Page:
Hardy Chrysanthemums, or Garden Mums, are popular plants that have been used in the gardens of China since before 550B.C. Their blooms brighten garden beds and borders from early August through November with blooms that often last for many weeks. Some varieties begin blooming earlier than others. Mums come in a wide assortment of colors including white, many shades of yellow, pink, lavender, red and bronze.
Today, Mums are a large part of the fall harvest season and are a great way to brighten and bring color to any spot in the garden. Mums are also great for use in containers, window boxes and around front entryways.
How to plant and enjoy these garden treasures
Select a sunny, well-drained spot in the garden or choose an appropriate container.
If planting in the ground, enrich the soil by mixing in a generous quantity of compost or peat moss, a cup of bone meal and lime (if needed, mums like a pH of 6.2-7.0). Work it all into the soil to a depth of 8 – 12 ½”. In window boxes or containers, use a good potting mix such as Dr. Earth’s Premium.
Plant mums no deeper than they were in their container. If the root mass is dense, gently tease apart the outer roots so they can more readily grow into the new soil.
Never let newly planted mums in bloom or bud dry out.
Pruning (Pinching) and Deadheading
To keep plants dense and for maximum flower production, mums should be pinched occasionally. Pinching is a form of pruning used to remove the end or terminal buds.
Just place your thumb and index finger below a terminal bus and squeeze until the bud is removed. Do this all over the top and sides of the plant. Start when plants are 4-6” all, repeating every 4-6 weeks or as needed until around July 4th. Flower buds will begin to form shortly thereafter so no more pinching is needed.
For larger individual flowers, when the flower buds form, selectively remove all stems except 4 or 5 of the strongest ones. Energy will be redirected to these buds, resulting in fewer but larger flowers per plant.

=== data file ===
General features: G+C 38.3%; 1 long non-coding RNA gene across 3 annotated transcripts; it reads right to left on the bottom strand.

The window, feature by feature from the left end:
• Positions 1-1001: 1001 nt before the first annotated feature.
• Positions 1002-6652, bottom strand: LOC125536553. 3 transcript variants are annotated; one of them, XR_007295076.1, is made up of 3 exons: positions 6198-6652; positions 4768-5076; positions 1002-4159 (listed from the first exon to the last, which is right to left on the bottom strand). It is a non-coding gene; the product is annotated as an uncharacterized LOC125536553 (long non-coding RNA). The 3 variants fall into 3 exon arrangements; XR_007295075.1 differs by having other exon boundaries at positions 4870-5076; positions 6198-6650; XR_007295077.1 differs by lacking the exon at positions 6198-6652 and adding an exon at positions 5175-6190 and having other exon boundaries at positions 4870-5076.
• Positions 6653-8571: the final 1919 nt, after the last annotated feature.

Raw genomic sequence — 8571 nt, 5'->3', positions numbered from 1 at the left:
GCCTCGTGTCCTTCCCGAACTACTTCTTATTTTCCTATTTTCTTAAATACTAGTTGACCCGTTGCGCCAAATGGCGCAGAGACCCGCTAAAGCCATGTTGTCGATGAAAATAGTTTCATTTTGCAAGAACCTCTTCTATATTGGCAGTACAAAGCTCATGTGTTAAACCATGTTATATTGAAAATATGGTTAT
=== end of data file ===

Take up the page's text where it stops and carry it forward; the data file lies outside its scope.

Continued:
After the flowers fade and the foliage dies back (mid to late-December) cut your mums down to the ground and mark or label the location of each individual plant.
Apply a 3-4” layer of organic mulch (shredded cedar, pine bark, wood chips, etc.) to protect the roots during the winter and to prevent them from heaving in the freezing and thawing of the earth.
In the Spring
When the snow has melted, remove the mulch from the base of each plant to allow the sun to warm the soil and trigger new growth. Fertilize with a good granular fertilizer like 5-10-5. Continue to fertilize every 4-6 weeks through September.
Making New Plants
For best appearance and productivity mums should be dug and divided every 2 or 3 years. This can be done in late-March or April when new growth is 4 – 6 ½” high.
Dig up the mum clumps with a form or shovel. Separate the shoots from the mother plant with a sharp knife. Each shoot should include 1 – 2 ½” of roots. Plant the new plants following instructions outlined above; discard the old clump. Pinch the plants when they become established.
Mums are also easily propagated (rooted) from stem cuttings taken in the spring from new, vigorous growth.